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In gnome-terminal, I can just press Alt + (1, 2, 3, etc.) to switch to specific tabs. I can also use Ctrl + (PgUp / PgDn) to cycle through tabs (admittedly less convenient, but it can be remapped).

If I want to use vim tabs instead of gnome-terminal tabs, typing :tabn and :tabp is quite cumbersome. I could map them to keyboard shortcuts, but that is still a lot less convenient than jumping directly to tab 4 with Alt + 4.

Is there a faster way to switch between tabs in vim?

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Next tab: gt

Prior tab: gT

Numbered tab: nnngt

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I know that I could type nnn g t, but I want to do it quickly, i.e. Alt + nnn or Ctrl + nnn. But Alt + n is already taken by gnome-terminal, and binding to Ctrl + n doesn't seem to have any effect. – Matthew Pirocchi Apr 11 '12 at 2:46
What about mapping function keys to nnn g t? E.g., :map <F2> 2gt. There is the problem that <F1> is often mapped by GNOME to its help facility. Or you could choose some key you don't use often in normal mode, say the comma, and map it like this: :map , gt. Then 1, will take you to tab 1, 2, to tab 2, and so on. – garyjohn Apr 11 '12 at 5:00

Why not make use of your leader (my leader is mapped to space):

" Go to tab by number
noremap <leader>1 1gt
noremap <leader>2 2gt
noremap <leader>3 3gt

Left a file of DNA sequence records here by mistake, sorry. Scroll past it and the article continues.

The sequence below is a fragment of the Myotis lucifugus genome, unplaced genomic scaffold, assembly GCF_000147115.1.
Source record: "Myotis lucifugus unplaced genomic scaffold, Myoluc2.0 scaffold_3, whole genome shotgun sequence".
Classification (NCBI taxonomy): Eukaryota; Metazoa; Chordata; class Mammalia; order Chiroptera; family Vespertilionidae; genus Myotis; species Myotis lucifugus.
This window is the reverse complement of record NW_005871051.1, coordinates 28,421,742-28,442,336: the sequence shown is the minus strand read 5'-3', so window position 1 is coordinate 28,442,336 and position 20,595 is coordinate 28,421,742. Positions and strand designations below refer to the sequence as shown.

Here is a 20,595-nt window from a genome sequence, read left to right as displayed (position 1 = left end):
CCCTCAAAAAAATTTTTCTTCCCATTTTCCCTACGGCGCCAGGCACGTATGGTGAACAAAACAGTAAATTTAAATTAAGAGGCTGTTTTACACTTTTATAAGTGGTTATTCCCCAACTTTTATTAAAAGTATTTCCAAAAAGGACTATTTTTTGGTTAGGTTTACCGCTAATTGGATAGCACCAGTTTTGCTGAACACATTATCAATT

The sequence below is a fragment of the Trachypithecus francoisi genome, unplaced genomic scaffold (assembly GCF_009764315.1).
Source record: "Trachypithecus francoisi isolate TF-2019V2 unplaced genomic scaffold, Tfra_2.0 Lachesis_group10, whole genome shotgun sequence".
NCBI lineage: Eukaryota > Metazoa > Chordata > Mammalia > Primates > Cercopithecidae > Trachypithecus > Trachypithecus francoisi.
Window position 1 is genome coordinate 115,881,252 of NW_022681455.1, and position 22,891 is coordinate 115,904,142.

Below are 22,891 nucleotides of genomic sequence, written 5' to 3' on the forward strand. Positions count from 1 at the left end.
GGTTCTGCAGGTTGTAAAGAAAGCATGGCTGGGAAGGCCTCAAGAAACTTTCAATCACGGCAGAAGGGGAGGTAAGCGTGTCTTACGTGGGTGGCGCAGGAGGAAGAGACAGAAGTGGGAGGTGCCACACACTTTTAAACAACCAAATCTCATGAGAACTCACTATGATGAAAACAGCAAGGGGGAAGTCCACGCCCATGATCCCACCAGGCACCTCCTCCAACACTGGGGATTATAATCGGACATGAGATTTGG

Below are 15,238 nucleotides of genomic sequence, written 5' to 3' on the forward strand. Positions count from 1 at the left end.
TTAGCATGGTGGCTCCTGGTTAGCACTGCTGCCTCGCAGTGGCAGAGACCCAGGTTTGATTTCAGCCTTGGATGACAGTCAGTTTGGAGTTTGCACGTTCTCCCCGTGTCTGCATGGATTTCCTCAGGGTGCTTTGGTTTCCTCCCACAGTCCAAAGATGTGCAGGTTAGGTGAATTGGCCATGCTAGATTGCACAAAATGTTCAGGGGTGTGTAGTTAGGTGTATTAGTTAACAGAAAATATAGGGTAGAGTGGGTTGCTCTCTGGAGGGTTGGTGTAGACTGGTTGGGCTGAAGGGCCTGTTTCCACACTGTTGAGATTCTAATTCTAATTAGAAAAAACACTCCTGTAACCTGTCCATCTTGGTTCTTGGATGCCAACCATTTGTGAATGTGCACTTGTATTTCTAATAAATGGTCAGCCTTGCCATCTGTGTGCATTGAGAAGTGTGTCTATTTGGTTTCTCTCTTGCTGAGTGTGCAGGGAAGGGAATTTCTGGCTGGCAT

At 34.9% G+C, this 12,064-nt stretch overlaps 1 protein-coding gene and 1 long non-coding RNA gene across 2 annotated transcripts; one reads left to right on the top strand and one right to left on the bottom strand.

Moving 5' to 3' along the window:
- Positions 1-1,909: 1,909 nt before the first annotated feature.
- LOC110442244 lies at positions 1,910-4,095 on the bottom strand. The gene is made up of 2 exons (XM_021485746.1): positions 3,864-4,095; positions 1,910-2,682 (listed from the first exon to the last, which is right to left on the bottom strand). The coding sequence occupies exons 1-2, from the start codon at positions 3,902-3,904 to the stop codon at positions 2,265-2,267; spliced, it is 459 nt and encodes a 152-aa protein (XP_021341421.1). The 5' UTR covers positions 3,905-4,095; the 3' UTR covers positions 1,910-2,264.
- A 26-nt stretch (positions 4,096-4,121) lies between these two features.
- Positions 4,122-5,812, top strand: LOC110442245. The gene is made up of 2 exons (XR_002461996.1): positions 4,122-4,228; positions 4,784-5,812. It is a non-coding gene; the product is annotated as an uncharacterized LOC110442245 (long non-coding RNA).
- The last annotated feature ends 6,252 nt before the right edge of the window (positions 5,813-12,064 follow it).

noremap <leader>4 4gt
noremap <leader>5 5gt
noremap <leader>6 6gt
noremap <leader>7 7gt
noremap <leader>8 8gt
noremap <leader>9 9gt
noremap <leader>0 :tablast<cr>

You can use the settings below to toggle between the current and last active tab (here it is mapped to ctrl+l, i.e. "ell"):

" Go to last active tab

nnoremap <silent> <c-l> :exe "tabn ".g:lasttab<cr>
vnoremap <silent> <c-l> :exe "tabn ".g:lasttab<cr>
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You need au TabLeave * let g:lasttab = tabpagenr() for c-l to work:… – Ciro Santilli 六四事件 法轮功 包卓轩 Oct 16 '14 at 12:31

This is the easiest way that I found, to switch between tabs faster and simple.
Add next lines to your .vimrc and enjoy it, more tricks about vim tabs here.

nnoremap <C-Left> :tabprevious<CR>
nnoremap <C-Right> :tabnext<CR>

Now you can use Ctrl to go left and Ctrl to go right.

Or just use:
1gt to go to tab one,
2gt to go to tab two,
3gt to go to tab three, etc... now you have the idea.

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(Unfortunately) vim also uses CtrlPgDn/PgUp to cycle through tabs. You'll need to use map to map tabn/tabp to something usable.

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